Travel Nurse Virginia

Virginia travel nursing

A travel nurse Virginia will find it appealing because Virginia offers so much to see, do and learn. As a travel nurse in Virginia you will have so many sights and wonders right outside your window. There is no better way to pass the time traveling along then traveling through a state that has so much to offer.

Travel Nurse Virginia Map

Being A Travel Nurse Virginia

A travel nurse Virginia may traverse across the five regions of Virginia. Those five regions are the Coastal Plain (Tidewater), Piedmont, the Blue Ridge Mountains, Valley and Ridge, and the Appalachian Plateau. The Coastal Plain includes areas like Virginia Beach and those along the Atlantic Ocean and Chesapeake Bay. A travel nurse Virginia would enjoy the beauty of the water as they travel along, the rich vastness of the ocean and the magnificent Chesapeake Bay. The Piedmont consists of rolling hills and gorgeous scenery and farm land for a traveling nurse to enjoy! Next, as a they travel along they would see the Blue Ridge Mountain which is a mountain area with many trees and the majesty of these rolling mountains will inspire a travel nurse as they head to their next destination and offers a reprieve between jobs. The Valley and Ridge area of Virginia will offer a more rugged appearance to the travel nurse. A travel nurse will see rocky peaks, ridges, knobs, lowlands and river valleys in this region. The travel nurse will also see the coal areas of Virginia in the Appalachian Plateau and will learn and be fascinated by the coal town life in this region. The vastness of Virginia’s regions will give a travel nurse many landscapes to look at and appreciate and will make the travel time more appealing!

The history that Virginia has to offer will also be an added bonus for the travel nurse. As a travel nurse Virginia, stop by and see Jamestown, the first permanent English settlement in America founded in 1607 and then go over to Williamsburg close by and see how the Colonials lived. You won’t want to miss Yorktown, the place where the British surrendered to the Colonists to end the American Revolution and Appomattox, where General Lee surrendered to General Grant. Take some time to see Mount Vernon, the home of George Washington and Monticello, the home of Thomas Jefferson. These are just a few of the most known historical areas, but each area of Virginia and just about every town has a pure and vibrant history of it’s own. A travel nurse in Virginia will expand in historical learning as they go from town to town.

Virginia boasts a population of 8,382,993 (last estimated in 2015). This definitely gives a travel nurse Virginia constant work. With a population that size there are people in need of a nurse’s help!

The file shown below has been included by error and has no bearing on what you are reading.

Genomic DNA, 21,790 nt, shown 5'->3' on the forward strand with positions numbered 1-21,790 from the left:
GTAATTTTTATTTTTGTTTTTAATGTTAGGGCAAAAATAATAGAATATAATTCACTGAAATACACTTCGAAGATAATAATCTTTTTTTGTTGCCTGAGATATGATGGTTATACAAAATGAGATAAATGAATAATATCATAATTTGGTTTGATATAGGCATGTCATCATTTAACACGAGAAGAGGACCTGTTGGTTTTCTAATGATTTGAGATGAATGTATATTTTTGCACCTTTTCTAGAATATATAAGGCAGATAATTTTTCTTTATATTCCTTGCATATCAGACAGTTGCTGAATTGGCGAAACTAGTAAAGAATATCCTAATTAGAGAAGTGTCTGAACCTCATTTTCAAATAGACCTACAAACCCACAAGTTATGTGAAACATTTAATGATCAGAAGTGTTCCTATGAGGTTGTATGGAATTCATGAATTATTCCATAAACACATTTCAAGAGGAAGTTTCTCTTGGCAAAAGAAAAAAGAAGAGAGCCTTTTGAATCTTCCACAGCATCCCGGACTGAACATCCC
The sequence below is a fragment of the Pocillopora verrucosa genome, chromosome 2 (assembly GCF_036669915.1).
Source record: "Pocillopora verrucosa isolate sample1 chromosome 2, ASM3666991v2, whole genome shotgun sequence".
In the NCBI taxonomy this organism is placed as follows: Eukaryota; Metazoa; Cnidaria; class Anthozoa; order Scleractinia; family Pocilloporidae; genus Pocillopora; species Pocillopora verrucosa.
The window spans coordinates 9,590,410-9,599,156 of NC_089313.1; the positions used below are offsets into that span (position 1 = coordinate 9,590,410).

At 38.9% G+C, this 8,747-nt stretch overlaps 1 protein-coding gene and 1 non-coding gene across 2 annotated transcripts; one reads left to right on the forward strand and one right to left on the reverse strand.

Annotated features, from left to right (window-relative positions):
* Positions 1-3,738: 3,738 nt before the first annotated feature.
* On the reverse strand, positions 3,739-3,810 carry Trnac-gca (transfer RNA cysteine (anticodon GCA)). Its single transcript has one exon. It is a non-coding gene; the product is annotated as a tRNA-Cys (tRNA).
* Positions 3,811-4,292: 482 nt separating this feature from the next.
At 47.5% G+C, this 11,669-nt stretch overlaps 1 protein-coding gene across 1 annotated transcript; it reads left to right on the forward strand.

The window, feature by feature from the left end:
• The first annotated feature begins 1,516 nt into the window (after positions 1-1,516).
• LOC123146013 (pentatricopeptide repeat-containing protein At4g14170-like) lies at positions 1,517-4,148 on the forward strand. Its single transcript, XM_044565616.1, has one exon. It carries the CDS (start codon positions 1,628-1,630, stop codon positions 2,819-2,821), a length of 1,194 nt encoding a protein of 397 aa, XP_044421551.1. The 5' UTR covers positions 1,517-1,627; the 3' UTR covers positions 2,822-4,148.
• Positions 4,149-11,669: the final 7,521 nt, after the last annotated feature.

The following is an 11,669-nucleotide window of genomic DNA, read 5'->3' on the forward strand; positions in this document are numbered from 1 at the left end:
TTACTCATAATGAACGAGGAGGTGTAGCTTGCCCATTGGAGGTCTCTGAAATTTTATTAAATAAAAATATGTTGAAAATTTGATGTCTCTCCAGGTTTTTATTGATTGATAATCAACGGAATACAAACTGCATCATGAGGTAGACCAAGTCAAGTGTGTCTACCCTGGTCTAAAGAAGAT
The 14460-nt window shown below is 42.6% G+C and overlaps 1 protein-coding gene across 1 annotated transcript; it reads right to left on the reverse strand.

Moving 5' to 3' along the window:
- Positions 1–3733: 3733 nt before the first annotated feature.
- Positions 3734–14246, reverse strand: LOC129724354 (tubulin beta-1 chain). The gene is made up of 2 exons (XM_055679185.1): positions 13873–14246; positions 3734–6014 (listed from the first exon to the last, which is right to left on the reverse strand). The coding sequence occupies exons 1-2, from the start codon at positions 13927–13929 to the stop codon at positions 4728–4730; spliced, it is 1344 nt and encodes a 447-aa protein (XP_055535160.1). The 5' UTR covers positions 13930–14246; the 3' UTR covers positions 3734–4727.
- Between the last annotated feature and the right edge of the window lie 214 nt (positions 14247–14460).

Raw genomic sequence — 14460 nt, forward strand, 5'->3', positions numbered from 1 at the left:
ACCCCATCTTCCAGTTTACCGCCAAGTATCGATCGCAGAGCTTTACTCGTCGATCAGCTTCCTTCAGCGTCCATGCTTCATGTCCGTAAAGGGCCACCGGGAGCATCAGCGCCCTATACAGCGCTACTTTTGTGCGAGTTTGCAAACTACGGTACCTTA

A travel nurse in Virginia will want to look for the cardinal, Virginia’s state bird, as they go from job to job. Also, a travel nurse will want to take in the sights of the beautiful American dogwood (Virginia’s state flower), and the dogwood tree (Virginia’s state tree), and while on the coast look for the oyster shell, which is Virginia’s state shell! As you travel stop by Richmond, the capital of Virginia.

A travel nurse in Virginia has a little piece of the world at their fingertips. The rich history that is steeped around Virginia and the diversity that Virginia offers in so many ways is a driving force to keep going for a travel nurse. The scenery would not get boring for a travel nurse Virginia and there are so many things to learn as you travel along. Every day would be an exceptional travel day for a travel nurse in Virginia!

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Cheryl Roby, RN

Cheryl J. Roby is a retired RN and US Army Nurse Major. She has over 30 years of nursing experience and 26 years of military experience in the Army Nurse Corp. During her nursing career she has traveled as part of her military experience visiting many of the 50 states and once to South Korea. Her medical training began during the Vietnam era when trained as an army medic. She went on to train as an OR tech and then as a LVN/LPN. She completed nursing school and was direct commissioned into the reserve Army Nurse Corp. nurse. She appreciated the challenge of working in various specialties and expanding her clinical and professional skill sets. Her time in the Army Reserves and California National Guard gave her the opportunity to travel to most of the 50 states and working in other medical facilities. During her career she spent years as an OR nurse, Occupational Health Nurse, Hospice Nurse, Forensic Nurse, Nurse Case Manager for developmental disabilities, Parish Nursing as well as being a Nurse Entrepreneur.

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